A series of Hudson Valley landscapes, the film asks what a river and its environs evoke as an ancient conduit to a present state of mind.

The Ecstasy of Ruins (2018). HD, Silent, 19:27

The quiet geography of upstate New York reveals an architecture of melancholy and a twilight civilization writ large.

Psychic City: The Medium of Mediums

Exhibit logo for Psychic City: The Medium of Mediums with crystal ball

Solve all your problems! Guaranteed results! Explore the history of New York City psychics, mediums, and fortune tellers with this vast archive of handbills and flyers collected by Harley J. Spiller. This exhibition — curated and designed by Parsons students — is a multi-sensory experience that allows visitors to ponder the past and seek their future. One visit will show you the way!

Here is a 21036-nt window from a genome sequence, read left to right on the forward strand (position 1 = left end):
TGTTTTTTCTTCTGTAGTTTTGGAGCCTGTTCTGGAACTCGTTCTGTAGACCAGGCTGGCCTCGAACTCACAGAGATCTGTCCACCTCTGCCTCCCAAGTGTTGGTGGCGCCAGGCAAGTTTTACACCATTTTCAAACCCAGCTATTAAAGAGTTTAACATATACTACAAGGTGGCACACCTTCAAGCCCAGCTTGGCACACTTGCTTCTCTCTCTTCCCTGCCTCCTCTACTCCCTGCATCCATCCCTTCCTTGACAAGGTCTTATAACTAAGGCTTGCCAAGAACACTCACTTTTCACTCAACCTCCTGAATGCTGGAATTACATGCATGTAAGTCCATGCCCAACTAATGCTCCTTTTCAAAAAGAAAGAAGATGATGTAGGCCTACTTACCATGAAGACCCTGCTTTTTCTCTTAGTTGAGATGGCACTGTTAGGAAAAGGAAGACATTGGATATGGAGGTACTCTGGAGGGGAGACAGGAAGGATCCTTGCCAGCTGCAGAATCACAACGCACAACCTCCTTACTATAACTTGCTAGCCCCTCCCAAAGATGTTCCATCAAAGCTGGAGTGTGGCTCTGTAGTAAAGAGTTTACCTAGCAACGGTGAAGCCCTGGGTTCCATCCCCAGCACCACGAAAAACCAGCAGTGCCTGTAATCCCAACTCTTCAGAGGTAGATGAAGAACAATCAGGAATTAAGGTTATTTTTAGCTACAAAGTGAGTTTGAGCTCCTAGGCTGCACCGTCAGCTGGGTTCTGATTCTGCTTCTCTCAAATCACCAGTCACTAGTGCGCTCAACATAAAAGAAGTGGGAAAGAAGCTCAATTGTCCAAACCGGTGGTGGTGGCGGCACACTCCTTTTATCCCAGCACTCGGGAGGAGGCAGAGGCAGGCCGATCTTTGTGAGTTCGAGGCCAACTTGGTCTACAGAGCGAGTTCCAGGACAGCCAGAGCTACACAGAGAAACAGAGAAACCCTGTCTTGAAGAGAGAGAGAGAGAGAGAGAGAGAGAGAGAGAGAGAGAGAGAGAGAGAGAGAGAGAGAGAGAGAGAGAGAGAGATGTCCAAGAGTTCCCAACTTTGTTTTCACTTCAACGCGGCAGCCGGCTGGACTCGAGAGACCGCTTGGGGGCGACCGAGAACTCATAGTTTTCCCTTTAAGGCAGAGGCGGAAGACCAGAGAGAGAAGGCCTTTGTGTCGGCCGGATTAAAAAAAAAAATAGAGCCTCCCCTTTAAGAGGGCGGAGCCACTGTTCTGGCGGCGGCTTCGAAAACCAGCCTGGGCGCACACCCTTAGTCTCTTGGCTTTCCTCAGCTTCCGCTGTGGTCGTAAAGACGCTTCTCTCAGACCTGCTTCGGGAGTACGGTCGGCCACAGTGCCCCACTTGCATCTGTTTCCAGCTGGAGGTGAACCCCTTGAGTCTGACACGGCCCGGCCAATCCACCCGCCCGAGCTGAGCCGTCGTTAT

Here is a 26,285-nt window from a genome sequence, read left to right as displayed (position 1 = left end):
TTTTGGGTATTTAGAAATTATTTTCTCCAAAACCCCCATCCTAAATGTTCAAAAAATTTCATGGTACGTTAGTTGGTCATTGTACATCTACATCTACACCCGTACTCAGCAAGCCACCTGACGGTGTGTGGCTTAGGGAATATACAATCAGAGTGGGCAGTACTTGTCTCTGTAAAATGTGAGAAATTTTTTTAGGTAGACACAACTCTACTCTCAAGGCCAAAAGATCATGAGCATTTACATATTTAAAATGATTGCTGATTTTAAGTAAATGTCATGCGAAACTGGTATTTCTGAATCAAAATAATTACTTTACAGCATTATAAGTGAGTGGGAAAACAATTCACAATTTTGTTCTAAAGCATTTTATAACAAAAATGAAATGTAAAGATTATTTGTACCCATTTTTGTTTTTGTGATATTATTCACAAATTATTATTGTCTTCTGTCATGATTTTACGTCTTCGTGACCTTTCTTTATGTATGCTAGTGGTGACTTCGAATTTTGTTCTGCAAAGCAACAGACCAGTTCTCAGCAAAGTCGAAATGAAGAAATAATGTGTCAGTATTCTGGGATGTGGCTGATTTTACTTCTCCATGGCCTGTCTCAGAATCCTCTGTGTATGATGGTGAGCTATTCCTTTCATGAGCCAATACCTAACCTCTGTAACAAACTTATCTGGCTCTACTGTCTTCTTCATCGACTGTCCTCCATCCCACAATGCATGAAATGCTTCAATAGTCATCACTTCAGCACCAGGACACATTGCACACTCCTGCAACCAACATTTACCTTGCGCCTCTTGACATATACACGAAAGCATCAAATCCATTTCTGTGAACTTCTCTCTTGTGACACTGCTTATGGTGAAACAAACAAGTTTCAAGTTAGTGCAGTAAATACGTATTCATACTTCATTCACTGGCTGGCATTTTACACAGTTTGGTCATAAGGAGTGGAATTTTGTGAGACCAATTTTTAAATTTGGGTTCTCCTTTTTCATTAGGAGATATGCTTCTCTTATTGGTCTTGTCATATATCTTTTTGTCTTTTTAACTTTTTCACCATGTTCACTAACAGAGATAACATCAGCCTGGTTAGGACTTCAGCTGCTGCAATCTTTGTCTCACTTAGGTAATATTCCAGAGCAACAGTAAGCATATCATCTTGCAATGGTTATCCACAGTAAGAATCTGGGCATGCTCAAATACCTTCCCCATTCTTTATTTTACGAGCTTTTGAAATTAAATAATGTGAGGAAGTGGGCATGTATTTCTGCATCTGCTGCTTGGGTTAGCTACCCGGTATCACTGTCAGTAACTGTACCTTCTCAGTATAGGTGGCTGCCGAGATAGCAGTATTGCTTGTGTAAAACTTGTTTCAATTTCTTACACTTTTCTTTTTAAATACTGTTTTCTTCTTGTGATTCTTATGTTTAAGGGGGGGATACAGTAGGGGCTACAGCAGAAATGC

Exhibition on view April 4, 2019 – May 26, 2019

Hand-drawn flyers advertising psychic advice by phone, created by the exhibit designers.
The interactive exhibit invites you to get a reading of your own by phone.

What’s New in our Making A Museum Exhibit? Walk/Dont Walk Pedestrian Signal

The humble pedestrian signal: a street design standard of such obvious utility (albeit habitually ignored by New Yorkers) that it seems to have existed forever. But our streets have not always been ruled by incandescent dictates. In the early 20th century, pedestrians freely used street space to cross and walk in. As automobile usage became more common, so did pedestrian deaths. In an effort to improve safety and reduce gridlock, the first permanent traffic lights in New York, on 5th Avenue between 14th and 57th Streets, were installed in 1920. Separate pedestrian signals were first introduced at a few intersections in the late 1930s.